RC: What does the future hold for Alain de Botton?
AB: The future holds a book about religion; looking at religion from a secular point of view and the sort of things a secular society loses when its institutions are mostly secular.
RC: Is it a shame that we’ve lost religion in society?
AB: It’s not a shame that we’ve lost superstition, I think that’s a good thing. The problem is that along with losing superstition we’ve lost many things that went with it and many things that were unfairly associated with it. Such innocent bystanders as morality and virtue have got caught up with it and it now seems religious to talk about good and evil. We’re very worried about slippery slopes in this whole discussion about religion that we’ve got off the mountain altogether! And that’s a real pity.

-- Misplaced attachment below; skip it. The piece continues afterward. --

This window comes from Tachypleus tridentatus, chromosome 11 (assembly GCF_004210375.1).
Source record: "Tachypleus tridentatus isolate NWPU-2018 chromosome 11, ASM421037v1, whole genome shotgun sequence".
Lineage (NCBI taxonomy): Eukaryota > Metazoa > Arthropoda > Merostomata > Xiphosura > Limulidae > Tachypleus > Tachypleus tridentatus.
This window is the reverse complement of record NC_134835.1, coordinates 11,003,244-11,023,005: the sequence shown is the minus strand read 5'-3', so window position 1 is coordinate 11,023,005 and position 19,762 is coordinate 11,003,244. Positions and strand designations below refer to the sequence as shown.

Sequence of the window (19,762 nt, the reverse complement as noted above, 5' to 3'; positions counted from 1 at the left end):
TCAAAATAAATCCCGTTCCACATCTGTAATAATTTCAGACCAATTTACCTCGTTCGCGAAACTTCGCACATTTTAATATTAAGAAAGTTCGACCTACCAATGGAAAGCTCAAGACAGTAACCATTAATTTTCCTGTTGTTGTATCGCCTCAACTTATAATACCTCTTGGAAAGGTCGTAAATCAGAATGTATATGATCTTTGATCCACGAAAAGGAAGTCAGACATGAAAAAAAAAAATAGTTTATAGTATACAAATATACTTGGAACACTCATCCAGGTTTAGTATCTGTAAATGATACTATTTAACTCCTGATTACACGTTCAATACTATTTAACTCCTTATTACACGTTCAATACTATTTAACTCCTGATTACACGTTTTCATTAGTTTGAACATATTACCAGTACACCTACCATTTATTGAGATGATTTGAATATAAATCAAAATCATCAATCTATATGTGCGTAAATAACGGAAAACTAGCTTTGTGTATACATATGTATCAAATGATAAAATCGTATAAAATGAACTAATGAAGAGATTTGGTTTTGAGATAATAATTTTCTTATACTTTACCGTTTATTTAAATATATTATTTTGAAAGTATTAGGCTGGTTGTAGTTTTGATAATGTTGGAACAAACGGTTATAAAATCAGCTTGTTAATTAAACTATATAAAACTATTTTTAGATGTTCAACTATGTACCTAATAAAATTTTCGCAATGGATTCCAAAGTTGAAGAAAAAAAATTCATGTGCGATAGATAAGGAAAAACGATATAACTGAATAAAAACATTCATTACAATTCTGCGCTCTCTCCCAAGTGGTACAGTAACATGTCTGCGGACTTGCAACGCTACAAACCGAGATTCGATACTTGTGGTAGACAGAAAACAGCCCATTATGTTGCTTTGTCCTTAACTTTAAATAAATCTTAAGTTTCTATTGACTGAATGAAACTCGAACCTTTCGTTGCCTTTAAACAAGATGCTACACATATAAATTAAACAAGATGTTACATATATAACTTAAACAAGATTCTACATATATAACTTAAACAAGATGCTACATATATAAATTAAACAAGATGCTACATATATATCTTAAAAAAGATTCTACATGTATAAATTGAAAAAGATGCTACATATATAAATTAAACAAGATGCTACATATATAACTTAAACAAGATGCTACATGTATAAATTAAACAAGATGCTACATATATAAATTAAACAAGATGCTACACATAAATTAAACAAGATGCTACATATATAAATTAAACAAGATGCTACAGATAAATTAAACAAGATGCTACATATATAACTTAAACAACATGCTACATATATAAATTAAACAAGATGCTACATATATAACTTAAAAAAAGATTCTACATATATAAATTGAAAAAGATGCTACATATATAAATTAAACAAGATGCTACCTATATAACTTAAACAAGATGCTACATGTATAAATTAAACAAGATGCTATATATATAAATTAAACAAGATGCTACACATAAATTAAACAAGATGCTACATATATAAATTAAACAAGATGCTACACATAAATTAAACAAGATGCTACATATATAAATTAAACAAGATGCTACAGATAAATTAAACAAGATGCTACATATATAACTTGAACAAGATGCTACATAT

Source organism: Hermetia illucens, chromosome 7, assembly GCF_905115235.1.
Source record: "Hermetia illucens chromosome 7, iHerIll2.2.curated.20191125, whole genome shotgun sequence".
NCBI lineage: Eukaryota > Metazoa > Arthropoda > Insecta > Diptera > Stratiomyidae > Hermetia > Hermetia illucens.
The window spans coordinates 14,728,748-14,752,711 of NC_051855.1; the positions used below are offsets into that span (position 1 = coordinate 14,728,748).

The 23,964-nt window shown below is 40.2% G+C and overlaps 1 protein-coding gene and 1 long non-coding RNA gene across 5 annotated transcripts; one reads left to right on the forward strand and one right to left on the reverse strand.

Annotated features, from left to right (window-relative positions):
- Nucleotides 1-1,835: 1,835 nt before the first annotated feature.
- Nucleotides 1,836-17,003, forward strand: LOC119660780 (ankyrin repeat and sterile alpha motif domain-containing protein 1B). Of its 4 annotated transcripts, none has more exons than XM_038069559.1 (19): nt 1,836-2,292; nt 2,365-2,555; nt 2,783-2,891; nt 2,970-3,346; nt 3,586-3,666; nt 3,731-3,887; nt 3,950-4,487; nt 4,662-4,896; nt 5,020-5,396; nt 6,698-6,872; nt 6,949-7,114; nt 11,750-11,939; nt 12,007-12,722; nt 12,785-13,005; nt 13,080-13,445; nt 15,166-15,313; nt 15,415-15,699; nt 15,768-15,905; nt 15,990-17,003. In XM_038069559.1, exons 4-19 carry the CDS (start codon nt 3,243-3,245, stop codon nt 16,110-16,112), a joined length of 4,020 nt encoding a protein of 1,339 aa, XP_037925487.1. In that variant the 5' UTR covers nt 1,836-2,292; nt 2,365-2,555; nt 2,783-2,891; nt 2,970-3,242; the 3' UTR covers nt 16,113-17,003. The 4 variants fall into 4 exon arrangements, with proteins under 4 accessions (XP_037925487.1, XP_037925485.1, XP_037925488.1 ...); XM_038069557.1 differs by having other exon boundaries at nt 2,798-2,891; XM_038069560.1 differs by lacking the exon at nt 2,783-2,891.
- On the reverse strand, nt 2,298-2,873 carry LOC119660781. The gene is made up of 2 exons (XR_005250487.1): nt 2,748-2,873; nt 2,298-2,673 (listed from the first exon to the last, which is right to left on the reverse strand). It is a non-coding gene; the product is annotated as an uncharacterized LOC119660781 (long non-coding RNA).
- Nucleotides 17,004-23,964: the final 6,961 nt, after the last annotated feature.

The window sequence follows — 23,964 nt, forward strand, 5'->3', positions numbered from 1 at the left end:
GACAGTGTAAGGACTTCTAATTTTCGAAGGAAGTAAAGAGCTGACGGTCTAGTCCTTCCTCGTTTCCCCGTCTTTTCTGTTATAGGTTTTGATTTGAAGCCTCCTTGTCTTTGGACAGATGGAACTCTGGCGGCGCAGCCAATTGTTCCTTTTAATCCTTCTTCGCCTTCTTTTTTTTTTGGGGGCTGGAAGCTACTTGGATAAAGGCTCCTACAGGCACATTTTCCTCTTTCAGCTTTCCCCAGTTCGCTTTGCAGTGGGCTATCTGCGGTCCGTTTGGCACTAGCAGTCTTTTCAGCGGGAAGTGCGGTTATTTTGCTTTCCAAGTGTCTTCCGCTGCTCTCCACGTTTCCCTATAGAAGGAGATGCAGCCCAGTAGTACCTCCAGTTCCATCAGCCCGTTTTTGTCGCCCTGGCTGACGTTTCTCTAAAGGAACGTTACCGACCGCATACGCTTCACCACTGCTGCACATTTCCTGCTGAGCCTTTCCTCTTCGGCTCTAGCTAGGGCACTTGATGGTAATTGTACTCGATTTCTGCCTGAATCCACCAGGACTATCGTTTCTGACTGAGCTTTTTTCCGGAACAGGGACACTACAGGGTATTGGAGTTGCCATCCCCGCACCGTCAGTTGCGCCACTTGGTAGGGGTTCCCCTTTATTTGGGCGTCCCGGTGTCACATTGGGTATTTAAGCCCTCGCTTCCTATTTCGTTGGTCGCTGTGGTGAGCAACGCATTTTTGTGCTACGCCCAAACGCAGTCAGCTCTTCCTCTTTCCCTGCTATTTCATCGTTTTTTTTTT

RC: But there is still hope for society?
AB: Definitely, yes…
So I think I can safely say that I learnt a lot from my talk with Alain de Botton. Who knew that The Daily Mail could actually be considered a good newspaper and that the primary mission of the BBC might in fact be misguided? Or that media studies might not be such a waste of time after all? If philosophers can bring insights such as these to contemporary debates then all may not be lost after all and cynicism towards the subject can be overcome at last.
It’s a refreshing thought that there might still be a place for philosophy in society when it seems to have been neglected by so cruelly. Hopefully this outlook will just be enough to help a few dozen undergraduates (and maybe one or two professors too) sleep better at night.